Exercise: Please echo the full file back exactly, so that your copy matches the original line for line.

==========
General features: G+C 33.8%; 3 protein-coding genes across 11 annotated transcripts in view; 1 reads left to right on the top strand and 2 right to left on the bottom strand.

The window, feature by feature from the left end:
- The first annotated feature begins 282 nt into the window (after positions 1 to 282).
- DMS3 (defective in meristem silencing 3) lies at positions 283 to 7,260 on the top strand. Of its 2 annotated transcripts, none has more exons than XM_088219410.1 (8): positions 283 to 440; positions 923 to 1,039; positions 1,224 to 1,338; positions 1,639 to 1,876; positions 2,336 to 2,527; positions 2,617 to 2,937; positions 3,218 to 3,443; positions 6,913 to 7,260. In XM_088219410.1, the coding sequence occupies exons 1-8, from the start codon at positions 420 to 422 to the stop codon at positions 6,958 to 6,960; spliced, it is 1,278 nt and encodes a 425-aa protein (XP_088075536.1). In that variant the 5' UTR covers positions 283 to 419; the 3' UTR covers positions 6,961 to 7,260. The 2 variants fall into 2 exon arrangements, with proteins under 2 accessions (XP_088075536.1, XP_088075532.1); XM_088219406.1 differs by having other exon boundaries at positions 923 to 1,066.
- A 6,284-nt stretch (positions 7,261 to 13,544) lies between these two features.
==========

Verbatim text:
General features: G+C 33.8%; 3 protein-coding genes across 11 annotated transcripts in view; 1 reads left to right on the top strand and 2 right to left on the bottom strand.

The window, feature by feature from the left end:
- The first annotated feature begins 282 nt into the window (after positions 1 to 282).
- DMS3 (defective in meristem silencing 3) lies at positions 283 to 7,260 on the top strand. Of its 2 annotated transcripts, none has more exons than XM_088219410.1 (8): positions 283 to 440; positions 923 to 1,039; positions 1,224 to 1,338; positions 1,639 to 1,876; positions 2,336 to 2,527; positions 2,617 to 2,937; positions 3,218 to 3,443; positions 6,913 to 7,260. In XM_088219410.1, the coding sequence occupies exons 1-8, from the start codon at positions 420 to 422 to the stop codon at positions 6,958 to 6,960; spliced, it is 1,278 nt and encodes a 425-aa protein (XP_088075536.1). In that variant the 5' UTR covers positions 283 to 419; the 3' UTR covers positions 6,961 to 7,260. The 2 variants fall into 2 exon arrangements, with proteins under 2 accessions (XP_088075536.1, XP_088075532.1); XM_088219406.1 differs by having other exon boundaries at positions 923 to 1,066.
- A 6,284-nt stretch (positions 7,261 to 13,544) lies between these two features.